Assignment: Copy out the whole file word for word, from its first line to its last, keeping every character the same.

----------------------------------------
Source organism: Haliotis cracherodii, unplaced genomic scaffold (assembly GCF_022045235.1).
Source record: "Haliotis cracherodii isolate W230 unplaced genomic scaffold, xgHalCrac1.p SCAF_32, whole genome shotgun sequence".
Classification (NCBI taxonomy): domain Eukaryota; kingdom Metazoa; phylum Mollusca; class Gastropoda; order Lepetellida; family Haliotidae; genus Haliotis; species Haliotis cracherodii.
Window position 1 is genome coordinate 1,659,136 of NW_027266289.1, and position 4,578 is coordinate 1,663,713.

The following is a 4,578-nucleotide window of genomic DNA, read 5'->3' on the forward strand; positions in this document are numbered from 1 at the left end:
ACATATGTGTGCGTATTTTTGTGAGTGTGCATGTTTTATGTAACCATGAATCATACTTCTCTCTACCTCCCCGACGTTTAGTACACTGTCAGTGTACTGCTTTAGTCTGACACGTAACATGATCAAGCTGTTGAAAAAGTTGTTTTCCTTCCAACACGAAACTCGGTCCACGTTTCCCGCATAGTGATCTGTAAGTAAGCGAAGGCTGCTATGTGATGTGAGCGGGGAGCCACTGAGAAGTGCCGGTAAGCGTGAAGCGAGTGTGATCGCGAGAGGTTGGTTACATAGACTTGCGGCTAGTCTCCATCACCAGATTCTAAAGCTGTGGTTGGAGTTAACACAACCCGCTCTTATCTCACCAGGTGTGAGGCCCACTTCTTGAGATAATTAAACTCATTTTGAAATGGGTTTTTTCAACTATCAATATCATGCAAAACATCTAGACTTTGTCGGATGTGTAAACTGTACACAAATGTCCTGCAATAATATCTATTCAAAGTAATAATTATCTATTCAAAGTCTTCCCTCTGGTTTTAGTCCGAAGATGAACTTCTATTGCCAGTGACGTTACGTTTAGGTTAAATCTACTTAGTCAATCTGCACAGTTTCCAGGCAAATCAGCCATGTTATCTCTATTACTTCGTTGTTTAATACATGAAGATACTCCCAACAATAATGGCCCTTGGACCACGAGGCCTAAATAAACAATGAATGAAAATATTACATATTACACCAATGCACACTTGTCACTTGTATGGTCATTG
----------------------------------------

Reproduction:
Source organism: Haliotis cracherodii, unplaced genomic scaffold (assembly GCF_022045235.1).
Source record: "Haliotis cracherodii isolate W230 unplaced genomic scaffold, xgHalCrac1.p SCAF_32, whole genome shotgun sequence".
Classification (NCBI taxonomy): domain Eukaryota; kingdom Metazoa; phylum Mollusca; class Gastropoda; order Lepetellida; family Haliotidae; genus Haliotis; species Haliotis cracherodii.
Window position 1 is genome coordinate 1,659,136 of NW_027266289.1, and position 4,578 is coordinate 1,663,713.

The following is a 4,578-nucleotide window of genomic DNA, read 5'->3' on the forward strand; positions in this document are numbered from 1 at the left end:
ACATATGTGTGCGTATTTTTGTGAGTGTGCATGTTTTATGTAACCATGAATCATACTTCTCTCTACCTCCCCGACGTTTAGTACACTGTCAGTGTACTGCTTTAGTCTGACACGTAACATGATCAAGCTGTTGAAAAAGTTGTTTTCCTTCCAACACGAAACTCGGTCCACGTTTCCCGCATAGTGATCTGTAAGTAAGCGAAGGCTGCTATGTGATGTGAGCGGGGAGCCACTGAGAAGTGCCGGTAAGCGTGAAGCGAGTGTGATCGCGAGAGGTTGGTTACATAGACTTGCGGCTAGTCTCCATCACCAGATTCTAAAGCTGTGGTTGGAGTTAACACAACCCGCTCTTATCTCACCAGGTGTGAGGCCCACTTCTTGAGATAATTAAACTCATTTTGAAATGGGTTTTTTCAACTATCAATATCATGCAAAACATCTAGACTTTGTCGGATGTGTAAACTGTACACAAATGTCCTGCAATAATATCTATTCAAAGTAATAATTATCTATTCAAAGTCTTCCCTCTGGTTTTAGTCCGAAGATGAACTTCTATTGCCAGTGACGTTACGTTTAGGTTAAATCTACTTAGTCAATCTGCACAGTTTCCAGGCAAATCAGCCATGTTATCTCTATTACTTCGTTGTTTAATACATGAAGATACTCCCAACAATAATGGCCCTTGGACCACGAGGCCTAAATAAACAATGAATGAAAATATTACATATTACACCAATGCACACTTGTCACTTGTATGGTCATTG